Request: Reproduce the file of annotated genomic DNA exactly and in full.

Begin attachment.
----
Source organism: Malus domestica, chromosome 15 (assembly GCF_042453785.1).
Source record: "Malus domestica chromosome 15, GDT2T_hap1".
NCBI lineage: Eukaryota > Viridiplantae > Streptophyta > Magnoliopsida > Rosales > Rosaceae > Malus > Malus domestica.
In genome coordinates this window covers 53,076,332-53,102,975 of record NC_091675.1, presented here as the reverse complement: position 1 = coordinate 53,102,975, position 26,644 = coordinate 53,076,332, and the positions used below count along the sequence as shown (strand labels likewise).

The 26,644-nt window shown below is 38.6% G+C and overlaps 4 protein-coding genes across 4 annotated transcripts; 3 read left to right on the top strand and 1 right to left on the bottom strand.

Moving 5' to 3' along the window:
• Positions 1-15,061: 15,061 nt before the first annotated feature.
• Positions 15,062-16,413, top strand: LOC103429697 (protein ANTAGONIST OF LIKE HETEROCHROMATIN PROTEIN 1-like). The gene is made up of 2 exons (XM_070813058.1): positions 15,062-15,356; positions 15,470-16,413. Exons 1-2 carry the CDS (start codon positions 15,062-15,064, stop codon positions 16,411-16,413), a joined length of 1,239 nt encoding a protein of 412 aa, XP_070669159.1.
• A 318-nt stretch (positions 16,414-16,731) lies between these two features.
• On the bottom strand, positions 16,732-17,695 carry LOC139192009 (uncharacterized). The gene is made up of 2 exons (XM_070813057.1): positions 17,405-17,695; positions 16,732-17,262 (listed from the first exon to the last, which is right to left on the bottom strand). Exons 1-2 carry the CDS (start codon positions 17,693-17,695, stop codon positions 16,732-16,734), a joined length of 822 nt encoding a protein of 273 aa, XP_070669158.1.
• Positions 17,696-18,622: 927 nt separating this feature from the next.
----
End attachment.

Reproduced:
Source organism: Malus domestica, chromosome 15 (assembly GCF_042453785.1).
Source record: "Malus domestica chromosome 15, GDT2T_hap1".
NCBI lineage: Eukaryota > Viridiplantae > Streptophyta > Magnoliopsida > Rosales > Rosaceae > Malus > Malus domestica.
In genome coordinates this window covers 53,076,332-53,102,975 of record NC_091675.1, presented here as the reverse complement: position 1 = coordinate 53,102,975, position 26,644 = coordinate 53,076,332, and the positions used below count along the sequence as shown (strand labels likewise).

The 26,644-nt window shown below is 38.6% G+C and overlaps 4 protein-coding genes across 4 annotated transcripts; 3 read left to right on the top strand and 1 right to left on the bottom strand.

Moving 5' to 3' along the window:
• Positions 1-15,061: 15,061 nt before the first annotated feature.
• Positions 15,062-16,413, top strand: LOC103429697 (protein ANTAGONIST OF LIKE HETEROCHROMATIN PROTEIN 1-like). The gene is made up of 2 exons (XM_070813058.1): positions 15,062-15,356; positions 15,470-16,413. Exons 1-2 carry the CDS (start codon positions 15,062-15,064, stop codon positions 16,411-16,413), a joined length of 1,239 nt encoding a protein of 412 aa, XP_070669159.1.
• A 318-nt stretch (positions 16,414-16,731) lies between these two features.
• On the bottom strand, positions 16,732-17,695 carry LOC139192009 (uncharacterized). The gene is made up of 2 exons (XM_070813057.1): positions 17,405-17,695; positions 16,732-17,262 (listed from the first exon to the last, which is right to left on the bottom strand). Exons 1-2 carry the CDS (start codon positions 17,693-17,695, stop codon positions 16,732-16,734), a joined length of 822 nt encoding a protein of 273 aa, XP_070669158.1.
• Positions 17,696-18,622: 927 nt separating this feature from the next.